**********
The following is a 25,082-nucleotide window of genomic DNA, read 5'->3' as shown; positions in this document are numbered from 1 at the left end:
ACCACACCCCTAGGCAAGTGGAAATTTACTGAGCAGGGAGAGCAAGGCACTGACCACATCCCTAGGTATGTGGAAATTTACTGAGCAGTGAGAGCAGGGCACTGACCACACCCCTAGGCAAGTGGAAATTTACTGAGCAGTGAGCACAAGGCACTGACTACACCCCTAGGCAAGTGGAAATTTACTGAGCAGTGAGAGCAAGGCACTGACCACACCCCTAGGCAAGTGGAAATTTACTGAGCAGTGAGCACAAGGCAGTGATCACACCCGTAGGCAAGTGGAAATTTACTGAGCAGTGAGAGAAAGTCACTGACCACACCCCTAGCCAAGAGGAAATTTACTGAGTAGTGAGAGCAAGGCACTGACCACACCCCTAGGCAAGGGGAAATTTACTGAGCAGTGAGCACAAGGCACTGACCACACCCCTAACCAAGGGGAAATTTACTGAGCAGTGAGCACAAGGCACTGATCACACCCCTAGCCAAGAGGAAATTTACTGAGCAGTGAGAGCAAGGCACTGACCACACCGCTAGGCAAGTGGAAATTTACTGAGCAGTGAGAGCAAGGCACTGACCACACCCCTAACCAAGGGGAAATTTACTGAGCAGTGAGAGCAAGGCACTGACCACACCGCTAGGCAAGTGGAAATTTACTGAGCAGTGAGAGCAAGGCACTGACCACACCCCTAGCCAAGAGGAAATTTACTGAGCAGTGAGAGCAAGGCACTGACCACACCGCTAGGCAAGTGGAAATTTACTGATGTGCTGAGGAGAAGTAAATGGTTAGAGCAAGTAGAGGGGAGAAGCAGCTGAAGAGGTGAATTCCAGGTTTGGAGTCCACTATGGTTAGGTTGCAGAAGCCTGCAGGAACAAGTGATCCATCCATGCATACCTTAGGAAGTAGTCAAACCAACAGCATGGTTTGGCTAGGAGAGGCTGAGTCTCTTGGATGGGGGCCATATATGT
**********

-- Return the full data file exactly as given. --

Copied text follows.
The following is a 25,082-nucleotide window of genomic DNA, read 5'->3' as shown; positions in this document are numbered from 1 at the left end:
ACCACACCCCTAGGCAAGTGGAAATTTACTGAGCAGGGAGAGCAAGGCACTGACCACATCCCTAGGTATGTGGAAATTTACTGAGCAGTGAGAGCAGGGCACTGACCACACCCCTAGGCAAGTGGAAATTTACTGAGCAGTGAGCACAAGGCACTGACTACACCCCTAGGCAAGTGGAAATTTACTGAGCAGTGAGAGCAAGGCACTGACCACACCCCTAGGCAAGTGGAAATTTACTGAGCAGTGAGCACAAGGCAGTGATCACACCCGTAGGCAAGTGGAAATTTACTGAGCAGTGAGAGAAAGTCACTGACCACACCCCTAGCCAAGAGGAAATTTACTGAGTAGTGAGAGCAAGGCACTGACCACACCCCTAGGCAAGGGGAAATTTACTGAGCAGTGAGCACAAGGCACTGACCACACCCCTAACCAAGGGGAAATTTACTGAGCAGTGAGCACAAGGCACTGATCACACCCCTAGCCAAGAGGAAATTTACTGAGCAGTGAGAGCAAGGCACTGACCACACCGCTAGGCAAGTGGAAATTTACTGAGCAGTGAGAGCAAGGCACTGACCACACCCCTAACCAAGGGGAAATTTACTGAGCAGTGAGAGCAAGGCACTGACCACACCGCTAGGCAAGTGGAAATTTACTGAGCAGTGAGAGCAAGGCACTGACCACACCCCTAGCCAAGAGGAAATTTACTGAGCAGTGAGAGCAAGGCACTGACCACACCGCTAGGCAAGTGGAAATTTACTGATGTGCTGAGGAGAAGTAAATGGTTAGAGCAAGTAGAGGGGAGAAGCAGCTGAAGAGGTGAATTCCAGGTTTGGAGTCCACTATGGTTAGGTTGCAGAAGCCTGCAGGAACAAGTGATCCATCCATGCATACCTTAGGAAGTAGTCAAACCAACAGCATGGTTTGGCTAGGAGAGGCTGAGTCTCTTGGATGGGGGCCATATATGT